By Dan Daley
Special to InfoComm International
Like a video game, virtual reality (VR) technology allows participants to experience the world in simulated environments. But it may also change the game for the AV businesses. In the span of a couple years, the industry has seen tangential technologies, such as drones and the Internet of Things, become viable solutions in an integrator’s toolbox — far more quickly, for instance, than the shift from tape-based to random-access video sources, or even from analog to digital. Now, it seems, VR and it’s closely related sibling, augmented reality (AR), may be on the cusp of breaking out — and the gears are starting to turn.
Recently, pro AV distributor Stampede Global and Seattle-based VRstudios inked a North American distribution pact that will see Stampede distribute VRstudios’ virtual-reality platform and products. “We believe that virtual reality is going to have a profound impact on the [pro AV] industry,” said Stampede President and COO Kevin Kelly in a statement announcing the deal.
It already has. In education, TechCrunch reports on the surge in companies developing VR and AR platforms for K-12 and higher-education verticals. In medicine and healthcare, VR has been finding applications in everything from pain management to socialization for the medically isolated. In retail, companies like Lowe’s and North Face have been rolling out VR solutions that place customers into virtual environments, such as a renovated bathroom in their own home or the Moab Desert.
With both consumer and the commercial markets for VR proceeding at a fast clip, it’s not surprising that annual revenue is forecast to grow from less than $1 billion today to $30 billion by 2020, according to advisory firm Digi-Capital.
Virtual reality is an extension of the trend toward immersive experiences that’s been developing in professional AV for the past several years. But instead of enveloping a group of people in, say, a video teleconference, it immerses them instead on an individual basis, pulling as many together as choose to plug into whatever virtual environment the software has cobbled together for them. Where it goes well beyond even immersive teleconferencing is that it also incorporates a user’s physical senses as part of virtual interaction. Virtual realities artificially create a sensory experience, which can include sight, touch, hearing, and smell.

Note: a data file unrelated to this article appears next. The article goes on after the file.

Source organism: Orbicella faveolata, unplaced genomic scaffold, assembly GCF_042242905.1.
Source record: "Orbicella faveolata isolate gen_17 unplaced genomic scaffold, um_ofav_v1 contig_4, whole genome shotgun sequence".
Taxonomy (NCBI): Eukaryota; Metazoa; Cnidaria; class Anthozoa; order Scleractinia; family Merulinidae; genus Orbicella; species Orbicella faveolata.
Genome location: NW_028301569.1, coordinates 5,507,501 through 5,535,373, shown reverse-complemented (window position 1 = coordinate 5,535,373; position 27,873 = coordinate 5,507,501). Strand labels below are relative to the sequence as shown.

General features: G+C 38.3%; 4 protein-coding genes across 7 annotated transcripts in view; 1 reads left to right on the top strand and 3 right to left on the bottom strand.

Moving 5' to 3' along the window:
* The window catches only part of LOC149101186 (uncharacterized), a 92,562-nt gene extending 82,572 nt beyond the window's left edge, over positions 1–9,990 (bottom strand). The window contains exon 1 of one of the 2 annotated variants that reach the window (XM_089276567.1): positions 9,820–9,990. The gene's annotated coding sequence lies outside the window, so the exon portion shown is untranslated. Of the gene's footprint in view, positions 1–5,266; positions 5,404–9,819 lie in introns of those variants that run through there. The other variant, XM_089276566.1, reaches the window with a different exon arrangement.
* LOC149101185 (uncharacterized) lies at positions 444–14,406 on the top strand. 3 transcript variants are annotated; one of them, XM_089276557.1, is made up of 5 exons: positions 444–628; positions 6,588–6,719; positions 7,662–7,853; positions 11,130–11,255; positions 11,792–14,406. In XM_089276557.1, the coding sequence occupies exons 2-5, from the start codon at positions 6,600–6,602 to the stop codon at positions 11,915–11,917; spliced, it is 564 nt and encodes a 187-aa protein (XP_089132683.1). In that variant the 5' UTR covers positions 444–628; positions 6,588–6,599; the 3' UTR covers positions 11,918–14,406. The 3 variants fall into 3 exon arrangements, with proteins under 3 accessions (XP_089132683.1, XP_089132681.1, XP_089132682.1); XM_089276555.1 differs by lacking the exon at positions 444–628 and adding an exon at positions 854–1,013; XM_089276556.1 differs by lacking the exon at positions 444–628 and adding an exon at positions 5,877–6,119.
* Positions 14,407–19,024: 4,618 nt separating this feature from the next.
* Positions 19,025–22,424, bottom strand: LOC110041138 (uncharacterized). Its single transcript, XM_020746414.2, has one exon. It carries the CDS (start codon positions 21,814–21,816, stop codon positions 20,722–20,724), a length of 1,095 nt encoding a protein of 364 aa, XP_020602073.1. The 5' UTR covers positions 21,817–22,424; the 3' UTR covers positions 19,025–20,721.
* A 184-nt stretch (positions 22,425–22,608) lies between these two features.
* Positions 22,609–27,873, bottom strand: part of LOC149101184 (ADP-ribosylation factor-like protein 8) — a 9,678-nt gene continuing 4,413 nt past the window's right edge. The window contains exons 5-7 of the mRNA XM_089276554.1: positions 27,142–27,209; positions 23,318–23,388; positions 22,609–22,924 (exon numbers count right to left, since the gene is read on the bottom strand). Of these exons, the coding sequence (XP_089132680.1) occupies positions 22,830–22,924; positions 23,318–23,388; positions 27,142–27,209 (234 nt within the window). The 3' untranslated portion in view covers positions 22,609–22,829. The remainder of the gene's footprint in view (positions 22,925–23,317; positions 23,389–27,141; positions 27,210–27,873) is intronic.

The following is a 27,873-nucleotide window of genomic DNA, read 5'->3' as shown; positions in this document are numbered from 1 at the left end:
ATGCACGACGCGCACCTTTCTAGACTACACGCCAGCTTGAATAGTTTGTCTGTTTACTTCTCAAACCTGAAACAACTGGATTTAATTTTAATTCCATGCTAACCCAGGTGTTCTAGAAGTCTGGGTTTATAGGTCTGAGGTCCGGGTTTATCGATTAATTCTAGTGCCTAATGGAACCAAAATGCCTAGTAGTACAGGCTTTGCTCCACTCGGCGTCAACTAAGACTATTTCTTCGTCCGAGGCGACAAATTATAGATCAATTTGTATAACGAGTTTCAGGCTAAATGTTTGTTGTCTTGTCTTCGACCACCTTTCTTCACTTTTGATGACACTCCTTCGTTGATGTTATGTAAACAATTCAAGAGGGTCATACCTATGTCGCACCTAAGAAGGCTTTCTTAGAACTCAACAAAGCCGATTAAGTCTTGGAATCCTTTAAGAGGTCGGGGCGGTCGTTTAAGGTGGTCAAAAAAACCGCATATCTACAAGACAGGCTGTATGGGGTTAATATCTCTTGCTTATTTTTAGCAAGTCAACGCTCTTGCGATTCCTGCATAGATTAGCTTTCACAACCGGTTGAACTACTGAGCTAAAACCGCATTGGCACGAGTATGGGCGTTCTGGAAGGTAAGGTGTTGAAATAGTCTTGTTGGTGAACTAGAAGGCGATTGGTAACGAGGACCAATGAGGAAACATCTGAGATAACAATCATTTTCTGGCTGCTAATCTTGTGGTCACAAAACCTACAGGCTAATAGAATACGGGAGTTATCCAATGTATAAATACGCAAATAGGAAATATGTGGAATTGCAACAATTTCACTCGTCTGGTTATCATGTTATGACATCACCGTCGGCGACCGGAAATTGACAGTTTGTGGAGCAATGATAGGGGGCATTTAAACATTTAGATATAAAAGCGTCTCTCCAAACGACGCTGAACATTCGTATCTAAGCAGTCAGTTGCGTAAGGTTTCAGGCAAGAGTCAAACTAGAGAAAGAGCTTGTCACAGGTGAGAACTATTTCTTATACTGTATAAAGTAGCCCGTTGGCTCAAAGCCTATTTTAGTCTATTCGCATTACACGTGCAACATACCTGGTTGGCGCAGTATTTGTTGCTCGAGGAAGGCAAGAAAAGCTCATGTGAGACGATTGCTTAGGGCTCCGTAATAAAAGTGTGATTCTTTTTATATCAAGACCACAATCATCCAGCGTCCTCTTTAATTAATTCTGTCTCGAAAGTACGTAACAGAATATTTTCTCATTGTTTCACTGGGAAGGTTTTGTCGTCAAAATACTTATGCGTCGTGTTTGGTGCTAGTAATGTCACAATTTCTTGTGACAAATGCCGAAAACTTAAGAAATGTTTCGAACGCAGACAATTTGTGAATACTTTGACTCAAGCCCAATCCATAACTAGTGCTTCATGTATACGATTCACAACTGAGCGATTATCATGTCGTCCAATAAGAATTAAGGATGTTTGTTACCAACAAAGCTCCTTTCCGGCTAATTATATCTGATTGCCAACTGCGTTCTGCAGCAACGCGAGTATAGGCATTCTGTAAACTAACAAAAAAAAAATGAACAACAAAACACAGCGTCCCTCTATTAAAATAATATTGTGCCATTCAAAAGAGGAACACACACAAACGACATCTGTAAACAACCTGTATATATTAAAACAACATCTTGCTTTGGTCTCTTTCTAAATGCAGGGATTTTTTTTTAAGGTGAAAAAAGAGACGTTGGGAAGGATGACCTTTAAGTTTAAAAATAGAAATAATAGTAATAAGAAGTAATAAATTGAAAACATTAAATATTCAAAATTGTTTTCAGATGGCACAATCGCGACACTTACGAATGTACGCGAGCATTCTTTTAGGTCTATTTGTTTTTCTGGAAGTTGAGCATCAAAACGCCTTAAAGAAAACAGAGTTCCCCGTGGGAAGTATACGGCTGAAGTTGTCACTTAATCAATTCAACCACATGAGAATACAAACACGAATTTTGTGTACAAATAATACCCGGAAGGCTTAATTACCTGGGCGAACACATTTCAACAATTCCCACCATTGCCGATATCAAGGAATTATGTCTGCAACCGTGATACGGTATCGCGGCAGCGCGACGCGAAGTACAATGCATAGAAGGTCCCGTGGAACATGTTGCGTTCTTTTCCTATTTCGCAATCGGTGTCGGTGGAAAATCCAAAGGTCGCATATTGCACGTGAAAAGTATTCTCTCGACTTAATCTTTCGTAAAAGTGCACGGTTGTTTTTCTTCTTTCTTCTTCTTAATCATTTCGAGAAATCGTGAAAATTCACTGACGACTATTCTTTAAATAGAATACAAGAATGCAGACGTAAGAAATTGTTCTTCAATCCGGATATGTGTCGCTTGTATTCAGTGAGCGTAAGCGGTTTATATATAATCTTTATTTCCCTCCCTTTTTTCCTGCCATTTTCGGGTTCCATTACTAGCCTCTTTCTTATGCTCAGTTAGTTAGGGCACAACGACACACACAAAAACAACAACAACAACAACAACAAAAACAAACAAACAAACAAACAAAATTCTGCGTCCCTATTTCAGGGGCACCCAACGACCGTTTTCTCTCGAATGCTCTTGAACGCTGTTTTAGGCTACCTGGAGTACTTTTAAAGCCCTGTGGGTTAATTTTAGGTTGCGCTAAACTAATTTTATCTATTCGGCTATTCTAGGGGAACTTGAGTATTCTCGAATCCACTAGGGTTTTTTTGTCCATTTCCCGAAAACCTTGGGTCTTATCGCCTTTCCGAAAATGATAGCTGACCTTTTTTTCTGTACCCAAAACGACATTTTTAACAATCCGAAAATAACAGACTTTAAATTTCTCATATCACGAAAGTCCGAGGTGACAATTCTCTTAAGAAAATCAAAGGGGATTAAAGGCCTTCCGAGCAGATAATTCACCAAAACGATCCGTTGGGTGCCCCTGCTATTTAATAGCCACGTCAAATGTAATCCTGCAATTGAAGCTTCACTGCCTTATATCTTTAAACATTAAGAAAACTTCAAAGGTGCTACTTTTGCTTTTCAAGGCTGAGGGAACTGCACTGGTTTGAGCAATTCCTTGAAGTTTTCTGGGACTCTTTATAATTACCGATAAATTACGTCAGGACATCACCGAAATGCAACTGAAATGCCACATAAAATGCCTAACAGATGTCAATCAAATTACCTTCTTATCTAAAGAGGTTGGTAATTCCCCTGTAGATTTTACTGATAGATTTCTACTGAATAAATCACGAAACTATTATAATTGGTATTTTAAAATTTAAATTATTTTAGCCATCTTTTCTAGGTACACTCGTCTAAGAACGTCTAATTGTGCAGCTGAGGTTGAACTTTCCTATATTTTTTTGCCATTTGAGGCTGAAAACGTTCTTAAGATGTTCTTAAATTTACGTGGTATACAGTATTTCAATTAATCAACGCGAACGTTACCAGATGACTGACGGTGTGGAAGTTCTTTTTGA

VR began getting real traction in this century as more gaming systems added 3D and haptic feedback capability, and 360-degree viewing became more common through platforms such as Google Earth. The proliferation of consumer VR headsets stimulated the Moore’s Law effect, taking VR out of the expensive realm of applications like military flight simulators and high-end amusement park rides and into a commodity environment.
Augmented reality, on the other hand, describes a live-direct or indirect view of a physical, real-world environment whose elements are supplemented by computer-generated sensory input, such as sound, video, graphics or GPS data. It essentially annotates reality, adding commentary or additional information, enhancing one’s current perception of reality rather than replacing the real world with a simulated one.
Less immersive and more supportive, AR hardware can be less imposing than the bulky headpieces of VR. They’re typified by Google’s Glass product, released widely in 2013, which essentially integrated a smartphone’s worth of processing, including a camera and a heads-up display, into a pair of eyeglass frames. (Google Glass received mixed reviews on its release, generating concerns about privacy and safety. The most recent AR star, the Pokémon Go video game released earlier this year, has revived some of those concerns.)
But despite some mixed press, AR shows considerable potential for business applications. A Gartner analysis suggests that as location services and image-recognition capabilities improve, businesses can use AR for tasks such as vehicle, campus and in-building navigation and identification, and personnel and object-recognition in security and decision-making applications.
Integrators Seize the Opportunity